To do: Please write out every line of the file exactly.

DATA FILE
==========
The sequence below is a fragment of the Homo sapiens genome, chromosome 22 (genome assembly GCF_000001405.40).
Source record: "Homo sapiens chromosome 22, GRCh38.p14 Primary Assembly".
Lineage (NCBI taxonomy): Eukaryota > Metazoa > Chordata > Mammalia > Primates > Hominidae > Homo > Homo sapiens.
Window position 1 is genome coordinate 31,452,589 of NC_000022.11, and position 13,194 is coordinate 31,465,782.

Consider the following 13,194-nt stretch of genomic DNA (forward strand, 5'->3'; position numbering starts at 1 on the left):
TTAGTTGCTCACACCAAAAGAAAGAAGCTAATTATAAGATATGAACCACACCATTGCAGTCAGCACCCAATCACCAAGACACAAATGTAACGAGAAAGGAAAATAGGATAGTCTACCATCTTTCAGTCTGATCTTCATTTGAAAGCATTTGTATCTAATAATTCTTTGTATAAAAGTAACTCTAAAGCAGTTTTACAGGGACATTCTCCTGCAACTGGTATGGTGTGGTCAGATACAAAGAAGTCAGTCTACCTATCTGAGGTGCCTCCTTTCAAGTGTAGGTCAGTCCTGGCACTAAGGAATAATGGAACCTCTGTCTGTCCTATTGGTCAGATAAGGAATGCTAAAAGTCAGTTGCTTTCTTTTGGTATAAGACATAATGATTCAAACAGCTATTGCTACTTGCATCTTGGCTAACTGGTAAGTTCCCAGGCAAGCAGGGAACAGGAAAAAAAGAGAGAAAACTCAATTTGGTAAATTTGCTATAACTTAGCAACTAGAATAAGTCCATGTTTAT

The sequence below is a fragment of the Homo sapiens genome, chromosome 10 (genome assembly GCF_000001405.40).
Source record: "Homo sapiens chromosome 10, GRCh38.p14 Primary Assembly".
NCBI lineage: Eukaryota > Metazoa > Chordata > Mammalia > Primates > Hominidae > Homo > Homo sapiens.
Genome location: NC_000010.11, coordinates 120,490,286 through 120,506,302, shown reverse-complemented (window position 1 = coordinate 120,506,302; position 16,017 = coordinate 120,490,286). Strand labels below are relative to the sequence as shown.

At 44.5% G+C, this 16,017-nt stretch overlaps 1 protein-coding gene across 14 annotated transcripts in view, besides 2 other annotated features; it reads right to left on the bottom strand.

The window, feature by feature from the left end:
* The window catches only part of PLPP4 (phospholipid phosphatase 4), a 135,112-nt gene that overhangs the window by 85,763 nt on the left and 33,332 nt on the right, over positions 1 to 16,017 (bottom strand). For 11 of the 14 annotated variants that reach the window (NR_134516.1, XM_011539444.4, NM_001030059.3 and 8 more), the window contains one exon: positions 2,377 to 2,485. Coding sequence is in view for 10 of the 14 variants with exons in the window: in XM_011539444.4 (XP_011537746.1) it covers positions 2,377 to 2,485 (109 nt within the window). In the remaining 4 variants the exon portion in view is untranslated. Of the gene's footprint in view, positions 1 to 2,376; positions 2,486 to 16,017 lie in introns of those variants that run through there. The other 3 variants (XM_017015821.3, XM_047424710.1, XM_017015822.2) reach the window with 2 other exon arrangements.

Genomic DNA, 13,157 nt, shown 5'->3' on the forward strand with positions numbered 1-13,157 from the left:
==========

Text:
The sequence below is a fragment of the Homo sapiens genome, chromosome 22 (genome assembly GCF_000001405.40).
Source record: "Homo sapiens chromosome 22, GRCh38.p14 Primary Assembly".
Lineage (NCBI taxonomy): Eukaryota > Metazoa > Chordata > Mammalia > Primates > Hominidae > Homo > Homo sapiens.
Window position 1 is genome coordinate 31,452,589 of NC_000022.11, and position 13,194 is coordinate 31,465,782.

Consider the following 13,194-nt stretch of genomic DNA (forward strand, 5'->3'; position numbering starts at 1 on the left):
TTAGTTGCTCACACCAAAAGAAAGAAGCTAATTATAAGATATGAACCACACCATTGCAGTCAGCACCCAATCACCAAGACACAAATGTAACGAGAAAGGAAAATAGGATAGTCTACCATCTTTCAGTCTGATCTTCATTTGAAAGCATTTGTATCTAATAATTCTTTGTATAAAAGTAACTCTAAAGCAGTTTTACAGGGACATTCTCCTGCAACTGGTATGGTGTGGTCAGATACAAAGAAGTCAGTCTACCTATCTGAGGTGCCTCCTTTCAAGTGTAGGTCAGTCCTGGCACTAAGGAATAATGGAACCTCTGTCTGTCCTATTGGTCAGATAAGGAATGCTAAAAGTCAGTTGCTTTCTTTTGGTATAAGACATAATGATTCAAACAGCTATTGCTACTTGCATCTTGGCTAACTGGTAAGTTCCCAGGCAAGCAGGGAACAGGAAAAAAAGAGAGAAAACTCAATTTGGTAAATTTGCTATAACTTAGCAACTAGAATAAGTCCATGTTTAT

The sequence below is a fragment of the Homo sapiens genome, chromosome 10 (genome assembly GCF_000001405.40).
Source record: "Homo sapiens chromosome 10, GRCh38.p14 Primary Assembly".
NCBI lineage: Eukaryota > Metazoa > Chordata > Mammalia > Primates > Hominidae > Homo > Homo sapiens.
Genome location: NC_000010.11, coordinates 120,490,286 through 120,506,302, shown reverse-complemented (window position 1 = coordinate 120,506,302; position 16,017 = coordinate 120,490,286). Strand labels below are relative to the sequence as shown.

At 44.5% G+C, this 16,017-nt stretch overlaps 1 protein-coding gene across 14 annotated transcripts in view, besides 2 other annotated features; it reads right to left on the bottom strand.

The window, feature by feature from the left end:
* The window catches only part of PLPP4 (phospholipid phosphatase 4), a 135,112-nt gene that overhangs the window by 85,763 nt on the left and 33,332 nt on the right, over positions 1 to 16,017 (bottom strand). For 11 of the 14 annotated variants that reach the window (NR_134516.1, XM_011539444.4, NM_001030059.3 and 8 more), the window contains one exon: positions 2,377 to 2,485. Coding sequence is in view for 10 of the 14 variants with exons in the window: in XM_011539444.4 (XP_011537746.1) it covers positions 2,377 to 2,485 (109 nt within the window). In the remaining 4 variants the exon portion in view is untranslated. Of the gene's footprint in view, positions 1 to 2,376; positions 2,486 to 16,017 lie in introns of those variants that run through there. The other 3 variants (XM_017015821.3, XM_047424710.1, XM_017015822.2) reach the window with 2 other exon arrangements.

Genomic DNA, 13,157 nt, shown 5'->3' on the forward strand with positions numbered 1-13,157 from the left: